Seabirds are an important component of the avifauna in Cornwall, but one that has been little-studied in recent years. The group currently focuses on monitoring breeding seabirds along the coast from Rinsey to Mullion.

In 2012 the group began colour-ringing breeding Kitiwakes at Rinsey Cliffs and Trewavas Head as a RAS (Retrapping Adults for Survival) study. The project involves adding unique colour rings to birds at the colony and then monitoring the number that return in subsequent years to breed, giving an indication of over-winter survival.

The Kittiwake colony at Rinsey Cliff, holding over 80 breeding pairs
Poor weather in 2012 meant that only 27 birds were ringed, but more notable was the recording of six colour-ringed birds originally ringed at Pont du Raz in western France. Two of these birds, ringed in 2007 and 2008, have only been seen back at their natal colony on a couple over occasions since ringing and are probably birds trying to establish at colonies elsewhere. These birds are called ‘squatters’ and will spend several years attending nests of other birds before hopefully moving in to one once it’s abandoned or vacated.

Adults ringed Chicks ringed French birds
Local birds
2012 17 9 7 17
2013 10
8 15

2 9
2015 25 15 5 7
TOTAL 52 24

Kittiwake ringing and resighting totals at Rinsey Cliffs and Trewavas Head

OWM GRR, a squatter seen on two dates at Rinsey Cliffs
The most interesting though was YNM,OBB, ringed at Pont du Raz in 2006. This female was seen back at its natal colony seven times in 2008, 13 times in 2009, 10 times in 2010 and just twice in 2011, at the very start and end of the breeding season. In 2012 it was present at Rinsey Cliffs on seven dates between 29th June and 23rd July and then seen on six dates in another French colony at Pont du Van Cleden from 3rd August. The chances are that this is a bird that had attempted to establish in its natal area and then also in Cornwall in subsequent years. But having failed in 2012 it had moved back across the Channel.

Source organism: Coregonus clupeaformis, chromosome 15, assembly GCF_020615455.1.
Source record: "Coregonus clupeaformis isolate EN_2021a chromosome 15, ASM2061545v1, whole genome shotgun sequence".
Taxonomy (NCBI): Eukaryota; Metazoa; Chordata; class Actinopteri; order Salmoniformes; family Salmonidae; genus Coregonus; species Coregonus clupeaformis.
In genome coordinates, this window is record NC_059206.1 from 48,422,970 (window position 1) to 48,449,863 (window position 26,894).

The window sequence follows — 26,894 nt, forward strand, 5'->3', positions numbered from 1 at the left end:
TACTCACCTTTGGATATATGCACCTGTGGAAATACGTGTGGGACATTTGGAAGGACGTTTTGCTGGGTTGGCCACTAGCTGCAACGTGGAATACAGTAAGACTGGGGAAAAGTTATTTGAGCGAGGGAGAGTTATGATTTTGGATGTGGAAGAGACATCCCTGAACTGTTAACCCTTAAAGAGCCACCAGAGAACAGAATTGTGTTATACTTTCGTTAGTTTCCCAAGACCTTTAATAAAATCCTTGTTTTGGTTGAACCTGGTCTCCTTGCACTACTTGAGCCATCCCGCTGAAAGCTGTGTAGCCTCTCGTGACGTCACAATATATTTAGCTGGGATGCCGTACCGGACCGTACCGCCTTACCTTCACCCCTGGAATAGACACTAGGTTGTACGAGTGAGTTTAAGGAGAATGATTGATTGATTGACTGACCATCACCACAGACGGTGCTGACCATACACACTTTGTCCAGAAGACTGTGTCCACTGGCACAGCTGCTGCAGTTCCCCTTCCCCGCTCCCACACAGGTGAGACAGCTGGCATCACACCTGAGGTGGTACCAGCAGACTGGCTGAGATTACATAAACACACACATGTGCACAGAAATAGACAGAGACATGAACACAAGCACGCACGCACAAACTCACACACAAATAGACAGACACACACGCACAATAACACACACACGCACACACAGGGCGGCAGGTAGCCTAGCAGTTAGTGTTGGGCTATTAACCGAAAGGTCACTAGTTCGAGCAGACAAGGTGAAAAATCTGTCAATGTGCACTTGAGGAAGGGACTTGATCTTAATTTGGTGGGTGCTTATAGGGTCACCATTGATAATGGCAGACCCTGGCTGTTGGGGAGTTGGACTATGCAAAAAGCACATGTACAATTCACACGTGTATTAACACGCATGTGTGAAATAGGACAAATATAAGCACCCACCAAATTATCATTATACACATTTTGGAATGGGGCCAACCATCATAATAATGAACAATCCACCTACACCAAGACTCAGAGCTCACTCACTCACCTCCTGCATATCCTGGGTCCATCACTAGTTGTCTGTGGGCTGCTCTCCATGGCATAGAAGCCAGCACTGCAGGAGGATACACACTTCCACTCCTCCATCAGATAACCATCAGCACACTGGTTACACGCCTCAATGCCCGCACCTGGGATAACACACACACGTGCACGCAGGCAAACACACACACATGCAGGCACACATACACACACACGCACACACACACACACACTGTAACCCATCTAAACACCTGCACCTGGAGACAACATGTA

Shag Kittiwake Fulmar
Apparently Occupied Nests (AON) 33 84 6
Confirmed pairs 30 44 6
Egg stage failure 5 6 0
Chick stage failure 2 (possibly 14) 11 (possibly 16) 2
Number fledged 7 (possibly 18) 13 (possibly 23) 4
Breeding figures for Rinsey Cliffs in 2012

Mullion Island

Mullion Island is part of the Mullion Cliff to Predannack Cliff SSSI/SAC. The cliffs and offshore islands support a diverse breeding seabird community including Great Black-backed Gull, Shag, Kittiwake, Razorbill, Fulmar, Guillemot and Cormorant.

In 2013 the group began monitoring breeding seabirds on Mullion Island, in conjunction with the National Trust and Falmouth Marine School. We will in particular focus on Cormorant and Great Black-backed Gull, colour-ringing both species. The work on Great Black-backed Gull will be an extension an existing project on Looe Island, whilst we will be colour-ringing Cormorant chicks to monitor dispersal of birds away from the island.

Cormorant colour rings are orange with three letters, all starting T

TBB was the first sighting of one of our birds away from the island,
seen at West Bexington, Dorset, in July 2014 (details here).
Other planned work on the island includes:
  • Obtain basic population and productivity data on all breeding seabirds.
  • Instigate a long-term monitoring program to record population changes.
  • Attempt to confirm the presence/absence of rats and other vermin on the island.
  • Assess the feasibility for further, more focussed studies. Some very interesting data has recently been gathered using geo-locaters on Lesser Black Backed Gulls, but Great Black Backed Gulls are less well studied.
  • Action any feasible changes to enhance or protect seabird populations on the island.
  • Undertake specific surveys to record eg Storm Petrel and Manx Shearwater.
After a relatively poor breeding season in 2013, and despite the storms on early 2014, numbers of both Great Black-backed Gull and Cormorant on the island were higher in 2014. Numbers of Cormorant rose from 24 nests in 2013 (ringing 11 chicks) to 52 in 2014 (ringing 19 chicks). For Great Black-backed Gulls, we counted 80 eggs and 18 small chicks in 2013 (eventually ringing just four birds), compared to174 eggs in 62 nests in 2014 (eventually ringing 17 birds).

Storm Petrel

Over new moon periods during the summer, we target the ringing of Storm Petrels at Hot Point at The Lizard. Although not breeding locally, these are presumably birds breeding as far away as Isles of Scilly and western France. Birds also pass through early in the summer en route to breeding sites in Ireland and western Scotland.

Over the years we've found that July is our busiest month for Storm Petrel ringing, summarised below.

May June July August
2011 2 15 176 3
2012 - - 88 7
2013 - 39 161 36
2014 2 49 25 1
2015 - 91 74 10
2016 - 54 96 60
2017 23 132 38 85
2018 - 55 191 86
2019 - 75 188 21

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